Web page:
Sambar is a large deer native to Southern and Southeast Asia and is scientifically known as Rusa unicolor. The term Sambar is sometimes also used for the Philippine deer and the Rusa deer. The size and appearance of this animal has led to a number of taxonomic confusions. Sambar may attain a height of 102-160 centimeters and weighs about 546 kg. Head and body length may be 162-246 cm with a tail of 25-30 cm. western subspecies is somewhat larger as compared to that of the Eastern subspecies.
The antlers are large and typically rusine and the brow tines are simple and the beams are forked so they have only three tines. The antlers may be 110 cm in length in adult animals. Like all the deers only males bear antlers. The fur may be yellowish brown to grey-black in colour. Some species have a chestnut coloured mark on the rump and underparts. They have small and dense mane found only in males. The tail is somewhat longer than deer and black above but whitish on the underside. Adult males and pregnant or lactating females have a prominent hairless, red spot on the underside of the throats. This spot sometimes oozes a whitish glandular secretion.
Sambar inhabits much of the Southern Asia, mainland Southeast Asia, Taiwan, and the islands of Sumatra and Borneo in Indonesia. They can be found in the habitats ranging from tropical seasonal forests, subtropical mixed forests to tropical rainforests. They dwell at places far from water and are hardy animals. They prefer dense cover of deciduous shrubs and grasses but the exact nature varies with the environment. They are found in woodlands and feed on a wide variety of vegetation including grasses, foliage, browse, fruit, and water plants, depending on the local habitat. They can be preyed by sympatric mugger crocodiles. Leopards and dholes will take young or sickly deer. They are favourite food items for tigers and Asiatic lions. Large herds of these animals are well protected in national parks and nature reserves in India, Sri Lanka, and Thailand. In Taiwan the antlers of sambar and sika deer are highly priced.
They are nocturnal or crepuscular animals. The males live alone for most part of the year while females prefer to live in group which may be comprised of about 16 individuals. In some areas the group of females may be small consisting of only 3-4 individuals including her most recent young, a subordinate and an immature female. This is an unusual pattern among these animals as most of the deer tend to live in large groups. They often congregate near water and are good swimmers. Like all deer they are calm and quite animals but the males may bellow during the rut. All individuals can scream or produce high or short pitched voices when alarmed. They generally communicate by scent marking and foot stamping. The adults wallow and dig their antlers in urine soaked soil and then rub it on the tree trunks. They are capable of bipedalism. The male can also psray the urine directly over his face with the help of highly mobile penis. Although the female lacks antlers but she is capable of fighting and defending her young one from the predators. When attacked by domestic dogs they lower their mane and lash it against them. When sensing any danger they start stamping their feet and produce sounds known as belling.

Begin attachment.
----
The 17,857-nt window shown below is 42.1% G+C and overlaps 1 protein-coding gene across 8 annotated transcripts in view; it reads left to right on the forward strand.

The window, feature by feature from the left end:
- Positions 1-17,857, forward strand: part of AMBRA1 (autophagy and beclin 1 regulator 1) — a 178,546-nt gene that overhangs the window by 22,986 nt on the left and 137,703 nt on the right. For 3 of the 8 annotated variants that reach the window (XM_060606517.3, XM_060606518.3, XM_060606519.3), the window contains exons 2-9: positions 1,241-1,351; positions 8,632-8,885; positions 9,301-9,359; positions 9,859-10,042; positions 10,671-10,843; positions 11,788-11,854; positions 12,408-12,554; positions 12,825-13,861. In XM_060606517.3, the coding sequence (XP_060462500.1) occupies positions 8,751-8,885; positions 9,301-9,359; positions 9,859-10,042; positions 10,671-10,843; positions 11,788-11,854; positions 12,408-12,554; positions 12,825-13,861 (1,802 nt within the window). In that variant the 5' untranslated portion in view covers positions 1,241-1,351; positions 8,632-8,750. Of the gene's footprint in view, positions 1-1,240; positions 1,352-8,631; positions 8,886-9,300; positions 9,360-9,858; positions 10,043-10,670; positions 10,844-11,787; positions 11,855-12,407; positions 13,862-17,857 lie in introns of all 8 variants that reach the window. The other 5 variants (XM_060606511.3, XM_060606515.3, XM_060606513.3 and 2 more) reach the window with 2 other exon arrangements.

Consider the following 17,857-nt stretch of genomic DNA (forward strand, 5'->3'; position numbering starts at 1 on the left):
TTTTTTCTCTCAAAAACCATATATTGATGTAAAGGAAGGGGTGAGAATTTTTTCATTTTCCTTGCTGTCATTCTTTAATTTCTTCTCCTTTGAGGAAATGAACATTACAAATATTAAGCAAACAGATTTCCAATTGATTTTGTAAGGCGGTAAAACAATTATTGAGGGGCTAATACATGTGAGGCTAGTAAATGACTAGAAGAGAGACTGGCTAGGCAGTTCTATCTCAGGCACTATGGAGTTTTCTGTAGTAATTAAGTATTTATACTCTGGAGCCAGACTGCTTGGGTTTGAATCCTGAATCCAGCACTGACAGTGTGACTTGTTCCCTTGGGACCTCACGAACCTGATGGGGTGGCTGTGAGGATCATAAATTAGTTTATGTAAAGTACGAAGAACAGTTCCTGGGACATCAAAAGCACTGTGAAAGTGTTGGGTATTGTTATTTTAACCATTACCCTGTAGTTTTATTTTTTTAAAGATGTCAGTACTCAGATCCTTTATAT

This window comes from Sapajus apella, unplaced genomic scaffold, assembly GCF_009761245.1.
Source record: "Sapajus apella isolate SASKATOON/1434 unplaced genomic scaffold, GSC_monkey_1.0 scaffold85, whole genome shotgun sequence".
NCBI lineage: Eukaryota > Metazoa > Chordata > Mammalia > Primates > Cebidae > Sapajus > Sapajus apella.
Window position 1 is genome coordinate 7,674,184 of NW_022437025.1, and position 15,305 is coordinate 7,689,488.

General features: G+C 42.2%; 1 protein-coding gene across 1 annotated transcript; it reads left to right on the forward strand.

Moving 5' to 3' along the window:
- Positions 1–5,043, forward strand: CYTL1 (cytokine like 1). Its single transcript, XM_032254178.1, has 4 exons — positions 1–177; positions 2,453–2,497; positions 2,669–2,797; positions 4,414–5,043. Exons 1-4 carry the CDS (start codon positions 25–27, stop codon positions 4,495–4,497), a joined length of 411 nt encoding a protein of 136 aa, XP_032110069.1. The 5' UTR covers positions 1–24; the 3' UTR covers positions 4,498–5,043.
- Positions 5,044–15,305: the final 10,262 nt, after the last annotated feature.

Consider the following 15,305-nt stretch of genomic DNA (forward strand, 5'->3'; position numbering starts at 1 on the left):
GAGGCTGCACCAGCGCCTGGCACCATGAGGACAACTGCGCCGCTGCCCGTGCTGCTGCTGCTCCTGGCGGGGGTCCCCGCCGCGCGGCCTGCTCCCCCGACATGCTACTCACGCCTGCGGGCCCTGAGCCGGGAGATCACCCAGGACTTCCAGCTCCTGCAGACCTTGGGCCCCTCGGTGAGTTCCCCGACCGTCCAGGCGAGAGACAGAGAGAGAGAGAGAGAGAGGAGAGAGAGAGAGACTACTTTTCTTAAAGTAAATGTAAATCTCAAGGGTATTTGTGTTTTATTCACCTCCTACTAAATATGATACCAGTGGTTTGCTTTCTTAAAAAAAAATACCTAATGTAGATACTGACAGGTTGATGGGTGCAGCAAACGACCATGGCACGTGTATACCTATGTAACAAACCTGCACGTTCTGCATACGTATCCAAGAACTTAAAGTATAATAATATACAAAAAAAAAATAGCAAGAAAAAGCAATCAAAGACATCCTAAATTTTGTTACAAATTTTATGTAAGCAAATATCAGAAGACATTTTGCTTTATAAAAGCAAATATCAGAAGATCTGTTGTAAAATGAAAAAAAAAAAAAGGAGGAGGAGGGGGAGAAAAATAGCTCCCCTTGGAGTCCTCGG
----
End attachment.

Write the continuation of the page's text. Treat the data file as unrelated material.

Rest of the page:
They generally reproduce throughout the year but the oestrus lasts for about only 18 days. Rutting is a very usual feature in these animals. The male establishes a territory and then attracts the female but does not form a harem as found in all stags. The male stomps on the ground, makes a discrete patch and often wallow in mud and also displays its fur colour which is darker than the females. The male often bellows. The male also defends the territory. The female signals the male when she is ready to mate. Gestation period lasts for about 8 months or it may be slightly longer. Generally a single calf is born and the percentage of birth of twins is only 2%. The young weighs about 5-8 kg at the time of birth and may be spotless but in some species spots are present which vanish after few days. They start taking solid food when they are 5-14 days old and begin ruminating at the age of one month. They have an average lifespan of about 12 years in the wild but when kept in captivity they can live up to 28 years.
The subspecies of sambar in India and Sri Lanka are the largest of the genus with largest antlers both in size and body proportion. Fossil record suggests that they evolved during Pleistocene. They have entered the category of endangered and are protected in national parks and nature reserved in different parts of the world.